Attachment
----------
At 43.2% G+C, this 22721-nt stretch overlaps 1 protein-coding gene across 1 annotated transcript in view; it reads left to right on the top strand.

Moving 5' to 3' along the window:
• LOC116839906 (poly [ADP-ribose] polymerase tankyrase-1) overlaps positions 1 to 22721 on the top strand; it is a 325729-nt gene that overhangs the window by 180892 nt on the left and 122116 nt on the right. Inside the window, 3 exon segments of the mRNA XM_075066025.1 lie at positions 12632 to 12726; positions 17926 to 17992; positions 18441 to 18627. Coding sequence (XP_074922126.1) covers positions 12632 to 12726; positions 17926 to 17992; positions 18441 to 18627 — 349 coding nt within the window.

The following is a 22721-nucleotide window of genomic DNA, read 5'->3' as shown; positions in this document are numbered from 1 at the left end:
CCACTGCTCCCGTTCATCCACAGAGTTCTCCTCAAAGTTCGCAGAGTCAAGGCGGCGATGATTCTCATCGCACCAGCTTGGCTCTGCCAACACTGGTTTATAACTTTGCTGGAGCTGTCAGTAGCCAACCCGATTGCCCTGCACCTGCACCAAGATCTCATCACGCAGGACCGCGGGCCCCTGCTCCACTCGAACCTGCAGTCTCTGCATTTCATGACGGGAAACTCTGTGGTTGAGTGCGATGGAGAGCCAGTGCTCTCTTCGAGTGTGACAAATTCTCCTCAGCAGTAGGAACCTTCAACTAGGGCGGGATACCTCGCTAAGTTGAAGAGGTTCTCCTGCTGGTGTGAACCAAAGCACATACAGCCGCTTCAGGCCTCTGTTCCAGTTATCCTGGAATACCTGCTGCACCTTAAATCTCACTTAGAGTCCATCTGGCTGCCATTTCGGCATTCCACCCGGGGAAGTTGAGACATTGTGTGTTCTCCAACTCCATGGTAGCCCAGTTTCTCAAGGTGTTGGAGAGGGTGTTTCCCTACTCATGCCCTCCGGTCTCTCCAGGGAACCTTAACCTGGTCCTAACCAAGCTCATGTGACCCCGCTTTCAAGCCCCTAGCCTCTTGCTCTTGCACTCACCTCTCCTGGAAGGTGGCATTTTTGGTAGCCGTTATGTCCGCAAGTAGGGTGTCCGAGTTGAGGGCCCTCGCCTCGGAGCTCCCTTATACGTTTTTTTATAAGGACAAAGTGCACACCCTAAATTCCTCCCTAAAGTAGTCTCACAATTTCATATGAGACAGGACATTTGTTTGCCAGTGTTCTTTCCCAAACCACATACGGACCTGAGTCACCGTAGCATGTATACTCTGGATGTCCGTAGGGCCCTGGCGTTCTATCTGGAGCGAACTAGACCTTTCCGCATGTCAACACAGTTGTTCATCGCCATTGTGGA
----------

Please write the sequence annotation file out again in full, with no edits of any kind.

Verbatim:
At 43.2% G+C, this 22721-nt stretch overlaps 1 protein-coding gene across 1 annotated transcript in view; it reads left to right on the top strand.

Moving 5' to 3' along the window:
• LOC116839906 (poly [ADP-ribose] polymerase tankyrase-1) overlaps positions 1 to 22721 on the top strand; it is a 325729-nt gene that overhangs the window by 180892 nt on the left and 122116 nt on the right. Inside the window, 3 exon segments of the mRNA XM_075066025.1 lie at positions 12632 to 12726; positions 17926 to 17992; positions 18441 to 18627. Coding sequence (XP_074922126.1) covers positions 12632 to 12726; positions 17926 to 17992; positions 18441 to 18627 — 349 coding nt within the window.

The following is a 22721-nucleotide window of genomic DNA, read 5'->3' as shown; positions in this document are numbered from 1 at the left end:
CCACTGCTCCCGTTCATCCACAGAGTTCTCCTCAAAGTTCGCAGAGTCAAGGCGGCGATGATTCTCATCGCACCAGCTTGGCTCTGCCAACACTGGTTTATAACTTTGCTGGAGCTGTCAGTAGCCAACCCGATTGCCCTGCACCTGCACCAAGATCTCATCACGCAGGACCGCGGGCCCCTGCTCCACTCGAACCTGCAGTCTCTGCATTTCATGACGGGAAACTCTGTGGTTGAGTGCGATGGAGAGCCAGTGCTCTCTTCGAGTGTGACAAATTCTCCTCAGCAGTAGGAACCTTCAACTAGGGCGGGATACCTCGCTAAGTTGAAGAGGTTCTCCTGCTGGTGTGAACCAAAGCACATACAGCCGCTTCAGGCCTCTGTTCCAGTTATCCTGGAATACCTGCTGCACCTTAAATCTCACTTAGAGTCCATCTGGCTGCCATTTCGGCATTCCACCCGGGGAAGTTGAGACATTGTGTGTTCTCCAACTCCATGGTAGCCCAGTTTCTCAAGGTGTTGGAGAGGGTGTTTCCCTACTCATGCCCTCCGGTCTCTCCAGGGAACCTTAACCTGGTCCTAACCAAGCTCATGTGACCCCGCTTTCAAGCCCCTAGCCTCTTGCTCTTGCACTCACCTCTCCTGGAAGGTGGCATTTTTGGTAGCCGTTATGTCCGCAAGTAGGGTGTCCGAGTTGAGGGCCCTCGCCTCGGAGCTCCCTTATACGTTTTTTTATAAGGACAAAGTGCACACCCTAAATTCCTCCCTAAAGTAGTCTCACAATTTCATATGAGACAGGACATTTGTTTGCCAGTGTTCTTTCCCAAACCACATACGGACCTGAGTCACCGTAGCATGTATACTCTGGATGTCCGTAGGGCCCTGGCGTTCTATCTGGAGCGAACTAGACCTTTCCGCATGTCAACACAGTTGTTCATCGCCATTGTGGA